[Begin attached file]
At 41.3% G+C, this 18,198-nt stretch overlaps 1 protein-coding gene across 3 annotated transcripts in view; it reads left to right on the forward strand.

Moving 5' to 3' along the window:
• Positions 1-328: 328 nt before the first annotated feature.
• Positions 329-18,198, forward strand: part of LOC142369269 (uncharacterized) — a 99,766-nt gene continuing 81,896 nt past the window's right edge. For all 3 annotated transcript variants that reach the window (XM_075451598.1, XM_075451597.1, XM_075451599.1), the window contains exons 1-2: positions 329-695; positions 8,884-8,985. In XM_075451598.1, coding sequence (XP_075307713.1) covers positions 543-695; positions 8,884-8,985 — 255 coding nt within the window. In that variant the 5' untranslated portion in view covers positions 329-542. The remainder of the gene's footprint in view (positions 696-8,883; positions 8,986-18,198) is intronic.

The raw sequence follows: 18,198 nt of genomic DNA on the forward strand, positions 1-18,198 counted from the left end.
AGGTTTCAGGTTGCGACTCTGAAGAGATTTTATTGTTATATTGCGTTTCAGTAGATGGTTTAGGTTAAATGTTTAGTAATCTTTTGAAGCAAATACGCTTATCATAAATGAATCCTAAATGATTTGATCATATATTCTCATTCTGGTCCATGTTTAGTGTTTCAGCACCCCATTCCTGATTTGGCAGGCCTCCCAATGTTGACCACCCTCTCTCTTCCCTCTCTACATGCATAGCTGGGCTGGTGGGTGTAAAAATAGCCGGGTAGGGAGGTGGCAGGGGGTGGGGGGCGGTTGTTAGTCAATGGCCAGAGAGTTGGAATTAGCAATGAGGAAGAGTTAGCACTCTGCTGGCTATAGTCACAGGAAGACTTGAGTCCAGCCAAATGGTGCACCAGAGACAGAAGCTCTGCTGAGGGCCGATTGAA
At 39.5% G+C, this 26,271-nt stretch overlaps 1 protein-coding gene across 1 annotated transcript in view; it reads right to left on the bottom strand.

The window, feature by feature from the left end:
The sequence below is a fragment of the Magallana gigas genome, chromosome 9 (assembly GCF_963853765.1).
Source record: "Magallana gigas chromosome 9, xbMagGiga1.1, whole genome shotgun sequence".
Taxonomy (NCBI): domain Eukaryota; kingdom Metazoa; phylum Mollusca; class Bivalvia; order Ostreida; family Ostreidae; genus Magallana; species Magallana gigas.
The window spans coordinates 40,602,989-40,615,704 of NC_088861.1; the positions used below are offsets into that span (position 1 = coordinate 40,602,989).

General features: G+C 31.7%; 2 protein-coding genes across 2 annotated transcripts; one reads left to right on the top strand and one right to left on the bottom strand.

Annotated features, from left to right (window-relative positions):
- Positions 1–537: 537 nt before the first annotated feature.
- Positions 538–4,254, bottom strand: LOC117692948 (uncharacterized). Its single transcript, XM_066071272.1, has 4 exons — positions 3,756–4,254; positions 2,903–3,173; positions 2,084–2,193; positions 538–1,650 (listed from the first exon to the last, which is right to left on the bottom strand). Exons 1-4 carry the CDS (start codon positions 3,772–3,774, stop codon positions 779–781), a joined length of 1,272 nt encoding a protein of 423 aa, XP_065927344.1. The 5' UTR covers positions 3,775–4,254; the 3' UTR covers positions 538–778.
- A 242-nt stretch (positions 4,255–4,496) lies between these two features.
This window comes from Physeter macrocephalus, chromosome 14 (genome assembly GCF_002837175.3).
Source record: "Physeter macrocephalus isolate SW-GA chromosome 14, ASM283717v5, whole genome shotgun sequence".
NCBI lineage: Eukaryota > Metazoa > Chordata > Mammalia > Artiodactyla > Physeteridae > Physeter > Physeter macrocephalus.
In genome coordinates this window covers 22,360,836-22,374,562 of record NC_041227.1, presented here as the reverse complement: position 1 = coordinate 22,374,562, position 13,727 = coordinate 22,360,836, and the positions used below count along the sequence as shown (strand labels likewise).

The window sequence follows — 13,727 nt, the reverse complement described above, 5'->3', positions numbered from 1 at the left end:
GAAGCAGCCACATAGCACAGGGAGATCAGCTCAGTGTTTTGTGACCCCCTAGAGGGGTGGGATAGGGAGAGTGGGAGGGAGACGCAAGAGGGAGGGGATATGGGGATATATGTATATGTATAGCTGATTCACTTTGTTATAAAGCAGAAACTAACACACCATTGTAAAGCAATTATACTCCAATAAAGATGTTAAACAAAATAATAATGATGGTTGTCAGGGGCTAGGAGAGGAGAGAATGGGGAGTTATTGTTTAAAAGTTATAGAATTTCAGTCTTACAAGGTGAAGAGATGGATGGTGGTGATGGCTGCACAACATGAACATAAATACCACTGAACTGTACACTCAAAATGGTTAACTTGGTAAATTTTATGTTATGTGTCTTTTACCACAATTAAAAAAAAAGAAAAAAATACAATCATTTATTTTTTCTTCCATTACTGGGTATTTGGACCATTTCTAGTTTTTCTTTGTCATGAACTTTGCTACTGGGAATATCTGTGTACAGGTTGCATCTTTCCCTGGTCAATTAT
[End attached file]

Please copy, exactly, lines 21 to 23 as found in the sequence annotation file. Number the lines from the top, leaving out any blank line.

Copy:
In genome coordinates this window covers 22,360,836-22,374,562 of record NC_041227.1, presented here as the reverse complement: position 1 = coordinate 22,374,562, position 13,727 = coordinate 22,360,836, and the positions used below count along the sequence as shown (strand labels likewise).

The window sequence follows — 13,727 nt, the reverse complement described above, 5'->3', positions numbered from 1 at the left end:
GAAGCAGCCACATAGCACAGGGAGATCAGCTCAGTGTTTTGTGACCCCCTAGAGGGGTGGGATAGGGAGAGTGGGAGGGAGACGCAAGAGGGAGGGGATATGGGGATATATGTATATGTATAGCTGATTCACTTTGTTATAAAGCAGAAACTAACACACCATTGTAAAGCAATTATACTCCAATAAAGATGTTAAACAAAATAATAATGATGGTTGTCAGGGGCTAGGAGAGGAGAGAATGGGGAGTTATTGTTTAAAAGTTATAGAATTTCAGTCTTACAAGGTGAAGAGATGGATGGTGGTGATGGCTGCACAACATGAACATAAATACCACTGAACTGTACACTCAAAATGGTTAACTTGGTAAATTTTATGTTATGTGTCTTTTACCACAATTAAAAAAAAAGAAAAAAATACAATCATTTATTTTTTCTTCCATTACTGGGTATTTGGACCATTTCTAGTTTTTCTTTGTCATGAACTTTGCTACTGGGAATATCTGTGTACAGGTTGCATCTTTCCCTGGTCAATTAT